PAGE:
My path to publishing was a lot like Dorothy’s trip to Oz and back, complete with flying monkeys, false wizards and scarecrows lacking brains.
Except I didn't get any free shoes.
You should know that I did everything one is supposed to do to become an author. I studied the craft for years. Worked in every writing job I could get my hands on. Wrote the best book that was in me, lined up beta readers, got feedback and revised, revised, revised. I perfected my query, researched agents and pitched at conferences.
I received several partial and full requests on the dozens of queries I sent but no offers. Then, in February 2008, I attended a conference where I pitched to a small press publisher. She took the first three chapters back to her room, invited me to dinner and asked for the full between the salad and the soup. I was over the rainbow.
I sent the manuscript to her the following Monday. Then I waited. And waited. In May, I received an offer of representation from an agent. Having never heard from the publisher and after a lengthy conversation where I asked all the right questions, I signed with the agent. A weeks later, he called to tell me that an editor at one of the Big Six was interested. I could practically see the Emerald City sparkling in the distance.
Meanwhile, the other publisher contacted me, asking for the script. She claimed she never received it. A year later, she said the same thing at that same conference. For those keeping track, I had mailed and emailed her full scripts three times.
Flying monkeys had obviously hijacked each and every one.
In July 2009, after the Big Six editor passed and after lack of proof that my books were submitted elsewhere, I fired my agent.
Fast forward to 2010 with another book in the works and another offer from a different small press, which I accepted.
After a horrible cover and an inexcusable mix-up in editorial, I took my rights back, took my power back and self-published my first title, Opal Fire in March 2011.
Now it was all up to me and if I failed, I had only myself to blame. I designed a spunky cover, formatted the content to perfection, added all kinds of fun end-notes and marketed like a mad woman.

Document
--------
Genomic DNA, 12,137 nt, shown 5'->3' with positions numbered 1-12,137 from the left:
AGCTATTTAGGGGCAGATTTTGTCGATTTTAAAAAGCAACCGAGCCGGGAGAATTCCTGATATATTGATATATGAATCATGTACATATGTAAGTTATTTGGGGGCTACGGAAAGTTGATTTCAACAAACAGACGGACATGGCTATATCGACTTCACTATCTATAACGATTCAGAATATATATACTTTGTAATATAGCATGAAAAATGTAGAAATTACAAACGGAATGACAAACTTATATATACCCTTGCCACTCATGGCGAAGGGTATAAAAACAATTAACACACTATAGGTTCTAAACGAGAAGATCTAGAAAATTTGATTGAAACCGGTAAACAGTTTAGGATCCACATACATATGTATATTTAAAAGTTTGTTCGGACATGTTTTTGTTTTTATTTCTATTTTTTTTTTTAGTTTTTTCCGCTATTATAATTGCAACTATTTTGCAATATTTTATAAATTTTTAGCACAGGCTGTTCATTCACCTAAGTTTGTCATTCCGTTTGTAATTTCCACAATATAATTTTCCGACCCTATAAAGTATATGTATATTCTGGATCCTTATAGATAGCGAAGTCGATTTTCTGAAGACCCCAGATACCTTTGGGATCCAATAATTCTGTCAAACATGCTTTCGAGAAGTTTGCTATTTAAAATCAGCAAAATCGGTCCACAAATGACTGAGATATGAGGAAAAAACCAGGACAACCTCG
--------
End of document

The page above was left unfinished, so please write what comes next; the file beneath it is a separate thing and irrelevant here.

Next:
Then, a funny thing happened. The book sold. And sold and sold. Letters were flowing in from fans and I realized at that point—that's who I work for.
I published the second title, Bloodstone, in October that same year. That boosted sales further and when Amazon implemented Kindle Select, I jumped in.
After a meticulously designed promotion through the Select program, I made more money in January of 2012 than my car cost. The series was popular, and by my own measure, which came straight from the readers, I was successful.
This is important and worth repeating: There will always be people who impose their definition of success on you. Don't fall for that trap. The only thing that matters is how you perceive success. Whether that means an appearance on the Today Show, paying for a night out once a month or winning an award—it's how you define it that's important.
In May 2012, just before I was about to publish my third title, Tiger’s Eye, I received an email from an acquisitions editor at Amazon Publishing wanting to publish my series.
And for the first time on this long and winding road, I had to ask myself what could they do for me that I wasn't already doing myself?
That was huge. Five years ago, that question wouldn't have entered my mind, but with the choices authors have today, it had to be weighed. For the first time in history authors don't need publishers. They need good books, good covers and a method to reach readers.
I won't bore you with the details of how I came to my decision, but I did sign with Amazon. Now I'll have a foot in both worlds. For me, that's a perfect fit, because I have a lot of books to write, in a lot of different genres. Some may do better as self-published titles, some may do better with the backing of a marketing machine like Amazon.
It's a calculated crapshoot because the simple truth is this: No one in this business knows the formula for what makes a book a hit. All you can do is write the best book you can, keep your options open and take control of your career. Because no one cares more about your success than you do. Not an agent, not an editor. Only you and yours.
And remember, when you get there—and you will—you can buy your own damn shoes.
Barbra Annino is a Chicago native, a book junkie and Springsteen addict. A former bartender and humor columnist for Illinois Magazine, she finds the funny in just about everything. Now, she's a happily married freelance writer in Galena, Ill., and a Lowe's regular who is constantly covered in dust and paint thanks to an 1855 brick home, which her family shares with friendly spirits. Or not. But that's what people tell her. She is currently working on Emerald Isle, the fourth book in the Stacy Justice series. For more on Barbra, visit her site at barbraannino.com.